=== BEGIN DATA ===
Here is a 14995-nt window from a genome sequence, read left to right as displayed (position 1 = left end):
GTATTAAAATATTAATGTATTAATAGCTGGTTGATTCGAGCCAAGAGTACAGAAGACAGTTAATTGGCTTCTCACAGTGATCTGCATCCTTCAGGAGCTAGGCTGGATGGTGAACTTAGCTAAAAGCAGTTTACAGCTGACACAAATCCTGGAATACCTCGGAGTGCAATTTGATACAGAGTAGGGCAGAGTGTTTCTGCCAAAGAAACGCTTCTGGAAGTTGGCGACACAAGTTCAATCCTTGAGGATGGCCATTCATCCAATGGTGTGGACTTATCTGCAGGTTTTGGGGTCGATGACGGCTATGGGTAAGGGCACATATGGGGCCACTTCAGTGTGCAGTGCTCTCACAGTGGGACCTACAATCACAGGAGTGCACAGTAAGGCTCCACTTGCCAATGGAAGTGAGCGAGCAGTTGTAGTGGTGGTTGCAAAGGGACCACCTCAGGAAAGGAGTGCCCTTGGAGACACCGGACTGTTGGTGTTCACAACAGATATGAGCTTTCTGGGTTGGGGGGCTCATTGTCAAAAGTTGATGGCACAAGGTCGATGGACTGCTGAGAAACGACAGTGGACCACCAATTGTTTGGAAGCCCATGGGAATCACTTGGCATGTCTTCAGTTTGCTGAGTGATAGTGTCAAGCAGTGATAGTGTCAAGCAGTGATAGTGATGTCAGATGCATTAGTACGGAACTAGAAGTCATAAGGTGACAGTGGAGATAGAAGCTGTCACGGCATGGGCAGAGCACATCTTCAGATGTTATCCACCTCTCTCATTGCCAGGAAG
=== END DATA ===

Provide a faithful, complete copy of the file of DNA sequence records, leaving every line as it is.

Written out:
Here is a 14995-nt window from a genome sequence, read left to right as displayed (position 1 = left end):
GTATTAAAATATTAATGTATTAATAGCTGGTTGATTCGAGCCAAGAGTACAGAAGACAGTTAATTGGCTTCTCACAGTGATCTGCATCCTTCAGGAGCTAGGCTGGATGGTGAACTTAGCTAAAAGCAGTTTACAGCTGACACAAATCCTGGAATACCTCGGAGTGCAATTTGATACAGAGTAGGGCAGAGTGTTTCTGCCAAAGAAACGCTTCTGGAAGTTGGCGACACAAGTTCAATCCTTGAGGATGGCCATTCATCCAATGGTGTGGACTTATCTGCAGGTTTTGGGGTCGATGACGGCTATGGGTAAGGGCACATATGGGGCCACTTCAGTGTGCAGTGCTCTCACAGTGGGACCTACAATCACAGGAGTGCACAGTAAGGCTCCACTTGCCAATGGAAGTGAGCGAGCAGTTGTAGTGGTGGTTGCAAAGGGACCACCTCAGGAAAGGAGTGCCCTTGGAGACACCGGACTGTTGGTGTTCACAACAGATATGAGCTTTCTGGGTTGGGGGGCTCATTGTCAAAAGTTGATGGCACAAGGTCGATGGACTGCTGAGAAACGACAGTGGACCACCAATTGTTTGGAAGCCCATGGGAATCACTTGGCATGTCTTCAGTTTGCTGAGTGATAGTGTCAAGCAGTGATAGTGTCAAGCAGTGATAGTGATGTCAGATGCATTAGTACGGAACTAGAAGTCATAAGGTGACAGTGGAGATAGAAGCTGTCACGGCATGGGCAGAGCACATCTTCAGATGTTATCCACCTCTCTCATTGCCAGGAAG